New research from a study published in the Endocrine Society’s Journal of Clinical Endocrinology and Metabolism suggests physical activity for premenopausal women is very beneficial to bone health. Physical activity was also shown to increase IGF-1 levels, which have a positive effect on bone formation. As women age they are susceptible to bone less due to hormonal changes and lack of physical activity, so any natural way of mitigating these effects could be beneficial.


osteoporosis, osteogenesis, bone health, bone mass, bone strengthThere were 1,235 randomly selected premenopausal women who were included in the study. The researchers selected 58 of these women to complete an eight-week physical training course, and then compared them with 62 who did not participate in physical activity during those eight weeks. Upon completion of the study, the women who had more than two hours of physical activity per week had significantly lower levels of sclerostin, and had higher levels of IGF-1 compared to the women who had less than two hours of physical activity per week.1


The research indicates that physical activity for premenopausal women is very effective at reducing a well-known bone inhibitor called sclerostin. Sclerostin is a glycoprotein produced almost entirely by the most abundant cells in human bones, which are known as osteocytes. When sclerostin is released, it travels to the surface of the bone where it interferes with developing bone cells.2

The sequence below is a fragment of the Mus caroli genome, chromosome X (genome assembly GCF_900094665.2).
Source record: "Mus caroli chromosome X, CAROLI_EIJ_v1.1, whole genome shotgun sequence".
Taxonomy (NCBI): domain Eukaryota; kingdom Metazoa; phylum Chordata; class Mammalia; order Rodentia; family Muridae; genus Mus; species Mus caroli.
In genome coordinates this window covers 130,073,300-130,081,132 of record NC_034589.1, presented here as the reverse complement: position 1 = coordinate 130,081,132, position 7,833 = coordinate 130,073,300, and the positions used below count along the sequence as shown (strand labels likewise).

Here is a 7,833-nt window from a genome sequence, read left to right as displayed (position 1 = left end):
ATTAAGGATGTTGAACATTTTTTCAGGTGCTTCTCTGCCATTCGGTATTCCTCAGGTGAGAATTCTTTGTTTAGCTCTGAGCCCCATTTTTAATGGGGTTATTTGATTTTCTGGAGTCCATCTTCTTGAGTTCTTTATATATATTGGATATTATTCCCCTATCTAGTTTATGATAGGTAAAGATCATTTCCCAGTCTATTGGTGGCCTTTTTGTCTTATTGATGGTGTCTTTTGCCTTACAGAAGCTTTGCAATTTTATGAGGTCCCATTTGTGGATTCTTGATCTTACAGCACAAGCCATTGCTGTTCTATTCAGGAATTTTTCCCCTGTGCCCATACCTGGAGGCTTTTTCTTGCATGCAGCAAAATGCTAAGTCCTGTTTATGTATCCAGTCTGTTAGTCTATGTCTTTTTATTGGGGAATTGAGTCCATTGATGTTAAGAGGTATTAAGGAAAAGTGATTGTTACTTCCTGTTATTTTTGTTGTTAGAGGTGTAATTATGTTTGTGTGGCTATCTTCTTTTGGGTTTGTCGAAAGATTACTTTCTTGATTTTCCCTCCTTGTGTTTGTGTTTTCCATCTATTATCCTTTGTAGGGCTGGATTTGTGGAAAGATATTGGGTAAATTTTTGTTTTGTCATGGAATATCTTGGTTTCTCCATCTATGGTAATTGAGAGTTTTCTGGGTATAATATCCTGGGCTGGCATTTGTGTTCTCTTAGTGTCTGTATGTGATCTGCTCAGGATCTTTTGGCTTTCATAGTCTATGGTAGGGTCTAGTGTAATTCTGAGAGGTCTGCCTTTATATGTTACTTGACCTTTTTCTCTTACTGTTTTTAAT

"Physical activity is good for bone health and results in lowering sclerostin, a known inhibitor of bone formation and enhancing IGF-1 levels, a positive effector on bone health," said Mohammed-Salleh M. Ardawi, PhD, FRCPath, professor at the Center of Excellence for Osteoporosis Research and Faculty of Medicine at King Abdulaziz University in Saudi Arabia and lead researcher for this study. "We also found physical activity training that enhances mechanical loading in combination with anabolic therapeutic agents will have added positive effect on bone health, particularly bone formation."3


"Physical activity training is conceptually simple, inexpensive, and can serve practical purposes including reducing the risk of low bone mass, osteoporosis, and consequently fractures," said Ardawi. "Our study found that even minor changes in physical activity were associated with clear effects on serum levels of sclerostin, IGF-1 and bone turnover markers."4   


The discovery of the effects of physical activity on sclerostin is potentially good news to all women. Women often fall victim to disorders such as osteoporosis as they reach middle-age and beyond. The research from this study proves that the effects of bone loss can be mitigated or prevented with something as simple as physical activity.5


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